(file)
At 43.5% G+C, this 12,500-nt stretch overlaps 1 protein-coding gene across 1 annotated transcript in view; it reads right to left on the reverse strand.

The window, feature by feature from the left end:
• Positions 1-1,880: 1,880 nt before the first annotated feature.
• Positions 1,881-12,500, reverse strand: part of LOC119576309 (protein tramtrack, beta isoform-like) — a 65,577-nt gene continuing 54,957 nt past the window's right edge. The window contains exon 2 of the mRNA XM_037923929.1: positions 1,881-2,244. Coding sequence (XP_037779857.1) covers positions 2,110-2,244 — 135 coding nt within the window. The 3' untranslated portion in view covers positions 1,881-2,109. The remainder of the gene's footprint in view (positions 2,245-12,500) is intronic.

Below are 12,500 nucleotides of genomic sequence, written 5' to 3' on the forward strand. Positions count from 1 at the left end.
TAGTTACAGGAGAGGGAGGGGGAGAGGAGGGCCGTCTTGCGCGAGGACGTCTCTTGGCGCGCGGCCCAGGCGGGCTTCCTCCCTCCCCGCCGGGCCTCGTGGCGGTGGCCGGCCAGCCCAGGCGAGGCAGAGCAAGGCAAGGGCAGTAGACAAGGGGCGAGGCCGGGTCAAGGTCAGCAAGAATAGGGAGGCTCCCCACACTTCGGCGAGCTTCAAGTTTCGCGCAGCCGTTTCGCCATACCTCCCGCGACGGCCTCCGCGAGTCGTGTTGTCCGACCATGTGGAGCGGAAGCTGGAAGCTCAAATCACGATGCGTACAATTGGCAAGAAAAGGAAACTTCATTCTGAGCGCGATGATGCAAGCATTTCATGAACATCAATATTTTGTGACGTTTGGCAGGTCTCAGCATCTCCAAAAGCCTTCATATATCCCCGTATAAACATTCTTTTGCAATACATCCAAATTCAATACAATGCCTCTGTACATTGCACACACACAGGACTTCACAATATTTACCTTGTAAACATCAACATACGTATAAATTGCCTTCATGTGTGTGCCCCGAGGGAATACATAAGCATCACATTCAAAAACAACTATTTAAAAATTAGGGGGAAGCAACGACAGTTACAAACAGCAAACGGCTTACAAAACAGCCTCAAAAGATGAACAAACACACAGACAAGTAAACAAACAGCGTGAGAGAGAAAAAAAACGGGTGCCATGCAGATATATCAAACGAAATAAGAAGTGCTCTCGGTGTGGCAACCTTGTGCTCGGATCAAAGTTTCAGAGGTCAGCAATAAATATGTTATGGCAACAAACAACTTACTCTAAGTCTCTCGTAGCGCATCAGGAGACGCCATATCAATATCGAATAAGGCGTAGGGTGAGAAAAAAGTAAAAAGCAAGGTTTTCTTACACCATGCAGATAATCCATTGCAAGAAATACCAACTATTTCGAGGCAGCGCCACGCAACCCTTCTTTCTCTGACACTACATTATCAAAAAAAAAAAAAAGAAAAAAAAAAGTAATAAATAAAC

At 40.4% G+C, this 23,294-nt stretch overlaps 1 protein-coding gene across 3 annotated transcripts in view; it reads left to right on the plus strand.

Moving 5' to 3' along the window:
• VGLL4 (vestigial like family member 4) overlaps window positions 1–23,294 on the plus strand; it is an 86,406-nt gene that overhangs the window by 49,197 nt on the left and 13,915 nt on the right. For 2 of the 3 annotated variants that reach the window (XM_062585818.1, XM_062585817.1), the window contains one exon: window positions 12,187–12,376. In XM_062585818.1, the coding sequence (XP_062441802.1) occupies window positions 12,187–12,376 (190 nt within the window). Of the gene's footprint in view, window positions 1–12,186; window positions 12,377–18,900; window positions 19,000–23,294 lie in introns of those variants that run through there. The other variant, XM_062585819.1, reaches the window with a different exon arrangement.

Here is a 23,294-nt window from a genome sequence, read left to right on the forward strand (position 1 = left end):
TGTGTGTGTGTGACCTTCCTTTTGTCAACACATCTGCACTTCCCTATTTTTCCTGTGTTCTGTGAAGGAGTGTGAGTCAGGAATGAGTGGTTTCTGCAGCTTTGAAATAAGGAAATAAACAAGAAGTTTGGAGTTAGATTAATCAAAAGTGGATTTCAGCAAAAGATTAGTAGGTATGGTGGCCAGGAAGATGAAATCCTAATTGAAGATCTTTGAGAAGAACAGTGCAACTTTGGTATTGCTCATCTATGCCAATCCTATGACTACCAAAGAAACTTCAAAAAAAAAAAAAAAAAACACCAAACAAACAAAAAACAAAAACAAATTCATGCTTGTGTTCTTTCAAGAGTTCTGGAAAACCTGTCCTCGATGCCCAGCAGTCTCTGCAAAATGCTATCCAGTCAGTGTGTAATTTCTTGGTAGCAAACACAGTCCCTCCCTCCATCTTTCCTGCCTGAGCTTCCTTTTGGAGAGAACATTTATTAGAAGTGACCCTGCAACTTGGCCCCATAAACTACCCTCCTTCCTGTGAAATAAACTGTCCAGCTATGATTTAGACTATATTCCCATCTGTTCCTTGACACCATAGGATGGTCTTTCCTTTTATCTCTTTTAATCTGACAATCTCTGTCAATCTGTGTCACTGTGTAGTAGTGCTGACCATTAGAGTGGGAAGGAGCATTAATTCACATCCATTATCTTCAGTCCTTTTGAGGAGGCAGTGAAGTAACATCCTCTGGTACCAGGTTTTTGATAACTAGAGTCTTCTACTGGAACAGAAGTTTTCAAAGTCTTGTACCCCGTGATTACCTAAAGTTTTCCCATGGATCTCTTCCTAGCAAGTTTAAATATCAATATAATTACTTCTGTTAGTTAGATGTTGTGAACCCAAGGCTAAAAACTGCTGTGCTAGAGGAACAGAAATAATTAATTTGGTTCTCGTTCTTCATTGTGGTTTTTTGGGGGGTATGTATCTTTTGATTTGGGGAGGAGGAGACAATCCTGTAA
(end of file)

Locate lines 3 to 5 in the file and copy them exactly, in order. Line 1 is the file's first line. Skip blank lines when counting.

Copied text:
• Positions 1-1,880: 1,880 nt before the first annotated feature.
• Positions 1,881-12,500, reverse strand: part of LOC119576309 (protein tramtrack, beta isoform-like) — a 65,577-nt gene continuing 54,957 nt past the window's right edge. The window contains exon 2 of the mRNA XM_037923929.1: positions 1,881-2,244. Coding sequence (XP_037779857.1) covers positions 2,110-2,244 — 135 coding nt within the window. The 3' untranslated portion in view covers positions 1,881-2,109. The remainder of the gene's footprint in view (positions 2,245-12,500) is intronic.

Below are 12,500 nucleotides of genomic sequence, written 5' to 3' on the forward strand. Positions count from 1 at the left end.